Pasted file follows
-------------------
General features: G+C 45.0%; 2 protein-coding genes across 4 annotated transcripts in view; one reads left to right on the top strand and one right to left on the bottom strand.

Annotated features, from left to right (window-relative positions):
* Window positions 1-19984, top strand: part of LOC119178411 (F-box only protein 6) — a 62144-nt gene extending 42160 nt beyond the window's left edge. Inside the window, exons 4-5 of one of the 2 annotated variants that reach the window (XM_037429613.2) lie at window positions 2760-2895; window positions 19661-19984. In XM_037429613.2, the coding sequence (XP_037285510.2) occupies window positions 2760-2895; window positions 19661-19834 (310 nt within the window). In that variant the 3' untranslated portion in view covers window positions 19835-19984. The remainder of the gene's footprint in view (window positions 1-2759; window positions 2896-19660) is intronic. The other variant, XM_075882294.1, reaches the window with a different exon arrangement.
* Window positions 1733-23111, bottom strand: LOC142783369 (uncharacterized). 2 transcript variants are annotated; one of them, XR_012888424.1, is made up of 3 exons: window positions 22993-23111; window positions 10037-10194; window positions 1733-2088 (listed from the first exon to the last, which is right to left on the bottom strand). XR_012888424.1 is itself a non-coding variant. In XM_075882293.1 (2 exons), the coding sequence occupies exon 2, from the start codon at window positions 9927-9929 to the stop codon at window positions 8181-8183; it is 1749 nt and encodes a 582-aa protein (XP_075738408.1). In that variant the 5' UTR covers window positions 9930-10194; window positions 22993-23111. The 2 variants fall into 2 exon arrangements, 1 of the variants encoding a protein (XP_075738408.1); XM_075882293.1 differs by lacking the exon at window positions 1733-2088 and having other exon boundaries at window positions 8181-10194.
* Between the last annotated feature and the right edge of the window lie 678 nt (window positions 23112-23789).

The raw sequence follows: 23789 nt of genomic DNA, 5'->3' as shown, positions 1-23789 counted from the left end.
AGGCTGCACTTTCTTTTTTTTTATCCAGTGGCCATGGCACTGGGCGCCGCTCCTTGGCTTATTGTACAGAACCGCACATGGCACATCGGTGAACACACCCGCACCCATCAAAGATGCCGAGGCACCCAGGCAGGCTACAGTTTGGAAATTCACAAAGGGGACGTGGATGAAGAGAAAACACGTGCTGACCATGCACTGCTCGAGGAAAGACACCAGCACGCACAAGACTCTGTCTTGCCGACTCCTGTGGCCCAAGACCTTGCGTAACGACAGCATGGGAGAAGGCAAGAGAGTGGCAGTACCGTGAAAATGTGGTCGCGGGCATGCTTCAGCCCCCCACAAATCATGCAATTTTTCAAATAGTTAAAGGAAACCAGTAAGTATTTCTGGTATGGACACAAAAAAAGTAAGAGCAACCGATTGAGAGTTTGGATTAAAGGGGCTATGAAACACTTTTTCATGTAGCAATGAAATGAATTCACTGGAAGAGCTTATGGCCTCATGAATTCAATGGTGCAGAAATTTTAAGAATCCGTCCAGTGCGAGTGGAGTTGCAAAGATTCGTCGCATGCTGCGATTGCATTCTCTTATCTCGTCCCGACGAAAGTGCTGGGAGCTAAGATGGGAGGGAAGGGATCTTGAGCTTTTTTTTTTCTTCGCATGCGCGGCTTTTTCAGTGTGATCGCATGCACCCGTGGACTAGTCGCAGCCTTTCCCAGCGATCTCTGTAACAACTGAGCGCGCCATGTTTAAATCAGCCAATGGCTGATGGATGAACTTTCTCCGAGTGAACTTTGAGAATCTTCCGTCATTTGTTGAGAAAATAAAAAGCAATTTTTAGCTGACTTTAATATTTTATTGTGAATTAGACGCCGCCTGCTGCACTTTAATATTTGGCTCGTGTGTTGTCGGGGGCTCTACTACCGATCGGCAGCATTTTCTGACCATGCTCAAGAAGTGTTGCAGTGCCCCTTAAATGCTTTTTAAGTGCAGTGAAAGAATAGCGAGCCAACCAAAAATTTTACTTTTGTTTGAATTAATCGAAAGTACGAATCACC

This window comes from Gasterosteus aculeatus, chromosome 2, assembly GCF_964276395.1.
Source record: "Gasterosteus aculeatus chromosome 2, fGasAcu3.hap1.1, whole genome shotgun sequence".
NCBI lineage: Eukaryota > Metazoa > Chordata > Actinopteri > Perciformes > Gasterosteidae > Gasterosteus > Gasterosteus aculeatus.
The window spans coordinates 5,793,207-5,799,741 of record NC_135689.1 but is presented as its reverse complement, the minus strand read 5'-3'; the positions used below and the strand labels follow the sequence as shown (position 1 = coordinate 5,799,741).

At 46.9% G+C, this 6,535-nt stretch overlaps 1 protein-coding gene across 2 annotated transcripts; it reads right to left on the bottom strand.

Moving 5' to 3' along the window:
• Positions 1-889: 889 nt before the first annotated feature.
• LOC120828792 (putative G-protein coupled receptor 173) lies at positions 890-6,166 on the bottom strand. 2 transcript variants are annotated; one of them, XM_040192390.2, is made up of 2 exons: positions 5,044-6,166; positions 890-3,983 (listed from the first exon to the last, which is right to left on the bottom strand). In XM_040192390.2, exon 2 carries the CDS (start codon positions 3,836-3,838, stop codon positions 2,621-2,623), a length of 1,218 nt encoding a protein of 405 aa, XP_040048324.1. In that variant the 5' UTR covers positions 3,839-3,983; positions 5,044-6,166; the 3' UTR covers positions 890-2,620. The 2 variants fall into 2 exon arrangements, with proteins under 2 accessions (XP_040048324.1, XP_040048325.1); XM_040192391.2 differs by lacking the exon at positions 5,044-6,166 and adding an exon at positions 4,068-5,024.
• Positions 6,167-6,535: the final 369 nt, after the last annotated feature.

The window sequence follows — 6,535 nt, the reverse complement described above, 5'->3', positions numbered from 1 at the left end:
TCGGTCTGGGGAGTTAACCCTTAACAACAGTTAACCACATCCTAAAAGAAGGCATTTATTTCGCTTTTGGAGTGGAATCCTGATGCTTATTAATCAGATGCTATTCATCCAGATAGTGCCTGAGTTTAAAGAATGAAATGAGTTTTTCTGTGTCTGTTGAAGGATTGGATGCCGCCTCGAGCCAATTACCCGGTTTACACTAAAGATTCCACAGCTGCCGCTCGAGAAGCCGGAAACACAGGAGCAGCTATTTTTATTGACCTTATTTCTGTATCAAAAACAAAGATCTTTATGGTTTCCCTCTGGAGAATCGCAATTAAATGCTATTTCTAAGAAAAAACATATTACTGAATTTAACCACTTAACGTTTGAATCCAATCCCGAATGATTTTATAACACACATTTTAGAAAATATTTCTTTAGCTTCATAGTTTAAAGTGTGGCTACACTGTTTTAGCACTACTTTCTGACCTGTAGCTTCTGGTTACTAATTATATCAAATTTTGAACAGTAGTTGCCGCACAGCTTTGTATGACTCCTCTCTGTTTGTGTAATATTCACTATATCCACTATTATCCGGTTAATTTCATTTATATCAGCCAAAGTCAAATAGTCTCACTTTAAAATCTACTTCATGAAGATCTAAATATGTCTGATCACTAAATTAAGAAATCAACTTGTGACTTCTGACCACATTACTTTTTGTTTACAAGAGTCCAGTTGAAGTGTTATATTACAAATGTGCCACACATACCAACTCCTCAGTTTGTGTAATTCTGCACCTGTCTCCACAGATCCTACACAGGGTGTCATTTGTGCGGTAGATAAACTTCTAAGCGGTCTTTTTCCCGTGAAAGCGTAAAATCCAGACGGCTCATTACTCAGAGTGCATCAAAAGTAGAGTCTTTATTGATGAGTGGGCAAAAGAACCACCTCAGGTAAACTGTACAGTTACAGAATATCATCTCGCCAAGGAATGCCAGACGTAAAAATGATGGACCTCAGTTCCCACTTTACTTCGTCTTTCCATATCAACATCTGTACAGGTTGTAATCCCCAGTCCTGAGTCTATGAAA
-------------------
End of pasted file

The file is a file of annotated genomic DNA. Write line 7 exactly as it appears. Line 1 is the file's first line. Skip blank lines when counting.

AGGCTGCACTTTCTTTTTTTTTATCCAGTGGCCATGGCACTGGGCGCCGCTCCTTGGCTTATTGTACAGAACCGCACATGGCACATCGGTGAACACACCCGCACCCATCAAAGATGCCGAGGCACCCAGGCAGGCTACAGTTTGGAAATTCACAAAGGGGACGTGGATGAAGAGAAAACACGTGCTGACCATGCACTGCTCGAGGAAAGACACCAGCACGCACAAGACTCTGTCTTGCCGACTCCTGTGGCCCAAGACCTTGCGTAACGACAGCATGGGAGAAGGCAAGAGAGTGGCAGTACCGTGAAAATGTGGTCGCGGGCATGCTTCAGCCCCCCACAAATCATGCAATTTTTCAAATAGTTAAAGGAAACCAGTAAGTATTTCTGGTATGGACACAAAAAAAGTAAGAGCAACCGATTGAGAGTTTGGATTAAAGGGGCTATGAAACACTTTTTCATGTAGCAATGAAATGAATTCACTGGAAGAGCTTATGGCCTCATGAATTCAATGGTGCAGAAATTTTAAGAATCCGTCCAGTGCGAGTGGAGTTGCAAAGATTCGTCGCATGCTGCGATTGCATTCTCTTATCTCGTCCCGACGAAAGTGCTGGGAGCTAAGATGGGAGGGAAGGGATCTTGAGCTTTTTTTTTTCTTCGCATGCGCGGCTTTTTCAGTGTGATCGCATGCACCCGTGGACTAGTCGCAGCCTTTCCCAGCGATCTCTGTAACAACTGAGCGCGCCATGTTTAAATCAGCCAATGGCTGATGGATGAACTTTCTCCGAGTGAACTTTGAGAATCTTCCGTCATTTGTTGAGAAAATAAAAAGCAATTTTTAGCTGACTTTAATATTTTATTGTGAATTAGACGCCGCCTGCTGCACTTTAATATTTGGCTCGTGTGTTGTCGGGGGCTCTACTACCGATCGGCAGCATTTTCTGACCATGCTCAAGAAGTGTTGCAGTGCCCCTTAAATGCTTTTTAAGTGCAGTGAAAGAATAGCGAGCCAACCAAAAATTTTACTTTTGTTTGAATTAATCGAAAGTACGAATCACC